Lazarists

From Bvio.com

Lazarites (Lazarists or Lazarians) are the popular names of the Congregation of Priests of the Mission in the Roman Catholic Church. They are a vowed branch of the Vincentian Family.

The Congregation has its origin in the successful mission to the common people conducted by Saint Vincent de Paul and five other priests on the estates of the Gondi family. More immediately it dates from 1624, when the little community acquired a permanent settlement in the Coll�ge des Bons Enfants in Paris. Archiepiscopal recognition was obtained in 1626. By a papal bull in January 1632, the society was constituted a congregation, with St Vincent de Paul at its head. About the same time the canons regular of St Victor handed over to the congregation the priory of St Lazarus (formerly a lazar-house) in Paris, whence the name of Lazarites or Lazarists.

Within a few years they had acquired another house in Paris and set up other establishments throughout France; missions were also sent to Italy (1638), Tunis (1643), Algiers and Ireland (1646), Madagascar (1648) and Poland (1651). A fresh bull of Alexander VII in April 1655 further confirmed the society; this was followed by a brief in September of the same year, regulating its constitution. The rules then adopted, which were framed on the model of those of the Jesuits, were published at Paris in 1668 under the title Regulae seu constitutiones communes congregationis missionis. The special objects contemplated were the religious instruction of the lower classes, the training of the clergy and foreign missions.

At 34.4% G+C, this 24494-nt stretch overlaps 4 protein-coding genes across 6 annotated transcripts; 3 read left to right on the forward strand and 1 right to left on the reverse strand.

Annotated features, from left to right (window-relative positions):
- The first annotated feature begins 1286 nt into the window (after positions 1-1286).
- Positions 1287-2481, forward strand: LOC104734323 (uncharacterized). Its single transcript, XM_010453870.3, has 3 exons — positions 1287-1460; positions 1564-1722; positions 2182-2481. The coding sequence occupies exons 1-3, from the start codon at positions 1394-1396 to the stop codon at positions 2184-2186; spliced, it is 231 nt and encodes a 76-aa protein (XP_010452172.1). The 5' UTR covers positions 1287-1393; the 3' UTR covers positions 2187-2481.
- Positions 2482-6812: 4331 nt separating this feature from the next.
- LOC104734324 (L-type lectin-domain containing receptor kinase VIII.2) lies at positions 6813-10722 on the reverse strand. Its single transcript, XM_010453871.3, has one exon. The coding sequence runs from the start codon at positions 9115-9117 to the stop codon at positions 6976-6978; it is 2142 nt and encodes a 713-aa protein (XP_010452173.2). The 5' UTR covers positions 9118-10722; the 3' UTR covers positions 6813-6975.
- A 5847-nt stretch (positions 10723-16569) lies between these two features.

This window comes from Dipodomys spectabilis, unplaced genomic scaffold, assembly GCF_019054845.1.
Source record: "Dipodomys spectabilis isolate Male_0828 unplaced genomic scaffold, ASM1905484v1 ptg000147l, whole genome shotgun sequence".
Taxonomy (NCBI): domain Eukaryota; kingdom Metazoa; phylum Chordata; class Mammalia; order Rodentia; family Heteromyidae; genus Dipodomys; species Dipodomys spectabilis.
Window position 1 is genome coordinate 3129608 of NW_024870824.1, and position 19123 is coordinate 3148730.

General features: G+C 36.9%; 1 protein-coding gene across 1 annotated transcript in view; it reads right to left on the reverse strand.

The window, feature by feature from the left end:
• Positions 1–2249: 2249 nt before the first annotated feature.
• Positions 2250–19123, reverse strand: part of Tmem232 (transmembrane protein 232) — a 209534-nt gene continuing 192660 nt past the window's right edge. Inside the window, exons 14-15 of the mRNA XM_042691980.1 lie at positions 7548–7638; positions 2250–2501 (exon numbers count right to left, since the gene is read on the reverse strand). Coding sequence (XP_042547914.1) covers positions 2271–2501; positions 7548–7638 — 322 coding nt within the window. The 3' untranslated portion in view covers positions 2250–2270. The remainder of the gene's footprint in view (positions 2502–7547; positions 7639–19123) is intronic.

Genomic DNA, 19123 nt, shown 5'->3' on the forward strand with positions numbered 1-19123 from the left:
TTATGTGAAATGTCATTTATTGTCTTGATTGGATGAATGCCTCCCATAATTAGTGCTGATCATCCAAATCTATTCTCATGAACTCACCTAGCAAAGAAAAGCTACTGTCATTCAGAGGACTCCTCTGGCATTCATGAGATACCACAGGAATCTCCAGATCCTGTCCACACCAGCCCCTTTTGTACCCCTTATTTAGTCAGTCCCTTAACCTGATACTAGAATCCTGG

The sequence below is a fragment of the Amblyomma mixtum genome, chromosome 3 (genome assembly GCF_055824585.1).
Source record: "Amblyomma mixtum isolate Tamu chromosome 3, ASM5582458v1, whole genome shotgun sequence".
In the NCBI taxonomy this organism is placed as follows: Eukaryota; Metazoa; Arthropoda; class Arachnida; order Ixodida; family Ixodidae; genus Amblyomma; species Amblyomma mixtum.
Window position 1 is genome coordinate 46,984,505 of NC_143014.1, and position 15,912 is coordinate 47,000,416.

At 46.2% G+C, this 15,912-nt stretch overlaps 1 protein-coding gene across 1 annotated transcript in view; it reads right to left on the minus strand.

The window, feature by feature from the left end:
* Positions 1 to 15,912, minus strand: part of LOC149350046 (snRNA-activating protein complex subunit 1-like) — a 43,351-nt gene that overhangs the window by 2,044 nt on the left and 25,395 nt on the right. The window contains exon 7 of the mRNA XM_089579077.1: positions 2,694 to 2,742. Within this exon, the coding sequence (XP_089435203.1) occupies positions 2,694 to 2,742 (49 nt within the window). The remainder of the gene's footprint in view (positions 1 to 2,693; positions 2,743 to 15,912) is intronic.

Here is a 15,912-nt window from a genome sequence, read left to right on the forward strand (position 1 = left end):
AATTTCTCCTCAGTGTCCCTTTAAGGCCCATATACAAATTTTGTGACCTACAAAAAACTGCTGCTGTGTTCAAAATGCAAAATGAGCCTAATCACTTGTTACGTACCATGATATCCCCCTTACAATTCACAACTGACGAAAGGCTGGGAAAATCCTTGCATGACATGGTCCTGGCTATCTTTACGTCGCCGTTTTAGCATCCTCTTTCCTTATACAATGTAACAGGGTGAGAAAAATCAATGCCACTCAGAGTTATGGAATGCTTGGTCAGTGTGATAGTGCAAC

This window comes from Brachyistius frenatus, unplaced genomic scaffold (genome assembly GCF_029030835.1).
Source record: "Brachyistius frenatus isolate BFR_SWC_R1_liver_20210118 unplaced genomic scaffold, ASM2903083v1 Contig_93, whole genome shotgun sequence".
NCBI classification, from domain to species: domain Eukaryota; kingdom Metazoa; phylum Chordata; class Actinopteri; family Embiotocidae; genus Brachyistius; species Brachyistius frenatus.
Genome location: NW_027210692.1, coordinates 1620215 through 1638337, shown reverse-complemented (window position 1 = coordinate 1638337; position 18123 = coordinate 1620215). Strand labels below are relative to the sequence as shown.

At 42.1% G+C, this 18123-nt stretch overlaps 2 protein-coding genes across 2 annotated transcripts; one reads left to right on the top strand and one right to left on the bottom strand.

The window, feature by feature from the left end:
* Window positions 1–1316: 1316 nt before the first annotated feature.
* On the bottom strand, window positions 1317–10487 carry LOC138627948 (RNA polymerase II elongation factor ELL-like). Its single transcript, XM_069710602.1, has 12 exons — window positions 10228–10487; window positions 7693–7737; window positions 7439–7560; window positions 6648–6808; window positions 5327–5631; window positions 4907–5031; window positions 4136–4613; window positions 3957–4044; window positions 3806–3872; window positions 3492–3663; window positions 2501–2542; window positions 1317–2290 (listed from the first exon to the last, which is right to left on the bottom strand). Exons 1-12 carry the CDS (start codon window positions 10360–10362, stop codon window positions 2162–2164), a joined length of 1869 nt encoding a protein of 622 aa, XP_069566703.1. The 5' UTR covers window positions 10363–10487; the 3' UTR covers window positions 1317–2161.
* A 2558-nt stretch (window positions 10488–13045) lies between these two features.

During the French Revolution the congregation was suppressed and St Lazare plundered by the mob; it was restored by Napoleon in 1804 at the desire of Pius VII, abolished by him in 1809 in consequence of a quarrel with the pope, and again restored in 1816. The Lazarites were expelled from Italy in 1871 and from Germany in 1873.

The Lazarite province of Poland was singularly prosperous; at the date of its suppression in 1796 it possessed thirty-five establishments. The order was permitted to return in 1816, but is now extinct there. In Madagascar it had a mission from 1648 till 1674. In 1783 Lazarites were appointed to take the place of the Jesuits in the Levantine and Chinese missions; they still have some footing in China, and in 1874 their establishments throughout the Ottoman Empire numbered sixteen. In addition, they established branches in Persia, Abyssinia, Mexico, the South American republics, Portugal, Spain and Russia, some of which have been suppressed. In the same year they had fourteen establishments in the United States of America.

In the early twenty-first century the Lazarites numbered some 4000 worldwide, with a presence in 86 different countries.

Members of the congregation include:

  • P. Collet (1693-1770), writer on theology and ethics
  • J. de la Grive (1689-1757), geographer
  • E. Bore (d. 1878), orientalist
  • P. Bertholon (1689-1757), physician
  • [[�variste R�gis Huc]] (1813-1860), missionary and traveller
  • Armand David (1826-1900), Chinese missionary and traveller.

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Initial text from a 1911 encyclopedia. Please update as needed.